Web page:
Former Judge, International Criminal Court (ICC).

Fatoumata Dembélé Diarra

My father, a trader, who was remarkably open-minded, took up the recommendation of a colonial administrator who was a friend of his, and decided to enroll me in school in 1956. My grand-mother had to be made to understand that school was useful. I was saved by my primary school teachers who genuinely wanted me to gain an education. In a colonial society, it is the instinct for justice and equity. For me, there was no doubt about it. I wanted to be a judge. When you grow up in a colonized society, and later newly independent, I was 18 or 19, and I had the conviction that by becoming a judge I would help people regain their rights.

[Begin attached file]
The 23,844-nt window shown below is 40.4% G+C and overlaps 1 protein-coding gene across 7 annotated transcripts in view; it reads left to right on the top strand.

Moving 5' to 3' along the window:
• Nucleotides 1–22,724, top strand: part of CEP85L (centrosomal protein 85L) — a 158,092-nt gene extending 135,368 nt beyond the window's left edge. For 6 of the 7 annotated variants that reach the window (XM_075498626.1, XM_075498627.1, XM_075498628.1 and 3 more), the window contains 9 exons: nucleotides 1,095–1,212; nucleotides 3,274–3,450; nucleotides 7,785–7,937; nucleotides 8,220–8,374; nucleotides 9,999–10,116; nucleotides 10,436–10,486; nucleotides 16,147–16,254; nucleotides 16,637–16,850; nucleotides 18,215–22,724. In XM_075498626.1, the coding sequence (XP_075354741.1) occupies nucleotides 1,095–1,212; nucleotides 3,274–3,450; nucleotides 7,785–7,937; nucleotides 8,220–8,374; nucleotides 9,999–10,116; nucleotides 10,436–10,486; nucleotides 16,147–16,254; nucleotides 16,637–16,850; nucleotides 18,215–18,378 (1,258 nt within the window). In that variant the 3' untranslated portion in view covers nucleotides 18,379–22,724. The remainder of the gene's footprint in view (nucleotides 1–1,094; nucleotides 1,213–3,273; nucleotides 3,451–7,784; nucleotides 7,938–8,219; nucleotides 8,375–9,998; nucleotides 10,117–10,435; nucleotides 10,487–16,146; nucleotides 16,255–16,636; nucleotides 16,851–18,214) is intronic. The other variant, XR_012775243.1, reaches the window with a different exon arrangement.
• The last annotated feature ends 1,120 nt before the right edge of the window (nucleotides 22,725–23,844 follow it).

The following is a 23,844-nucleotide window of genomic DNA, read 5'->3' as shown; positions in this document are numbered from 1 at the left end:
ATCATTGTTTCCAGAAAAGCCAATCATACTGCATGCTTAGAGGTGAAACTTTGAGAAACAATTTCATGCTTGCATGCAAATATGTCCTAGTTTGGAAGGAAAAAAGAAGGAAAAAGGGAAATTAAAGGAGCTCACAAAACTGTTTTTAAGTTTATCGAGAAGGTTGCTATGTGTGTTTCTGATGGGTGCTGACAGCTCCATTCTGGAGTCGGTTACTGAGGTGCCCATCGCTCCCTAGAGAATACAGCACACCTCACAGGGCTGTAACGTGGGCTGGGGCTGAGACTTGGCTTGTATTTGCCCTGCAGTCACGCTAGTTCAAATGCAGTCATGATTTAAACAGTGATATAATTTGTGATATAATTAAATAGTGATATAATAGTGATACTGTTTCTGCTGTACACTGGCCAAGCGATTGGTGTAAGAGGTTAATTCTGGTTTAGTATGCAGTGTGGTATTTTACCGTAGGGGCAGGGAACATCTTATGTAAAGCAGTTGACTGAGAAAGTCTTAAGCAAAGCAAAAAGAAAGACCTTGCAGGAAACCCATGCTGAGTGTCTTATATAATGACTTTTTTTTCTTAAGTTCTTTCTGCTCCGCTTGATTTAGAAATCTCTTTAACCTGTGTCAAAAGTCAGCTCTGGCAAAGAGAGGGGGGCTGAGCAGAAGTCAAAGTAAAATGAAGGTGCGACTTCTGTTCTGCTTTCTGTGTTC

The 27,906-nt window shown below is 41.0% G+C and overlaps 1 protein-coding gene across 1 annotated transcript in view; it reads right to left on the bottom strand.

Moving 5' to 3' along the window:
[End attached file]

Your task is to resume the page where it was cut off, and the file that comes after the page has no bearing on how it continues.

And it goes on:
Quoted in International Courts and the African Woman Judge: Unveiled Narratives (Routledge, 2018).

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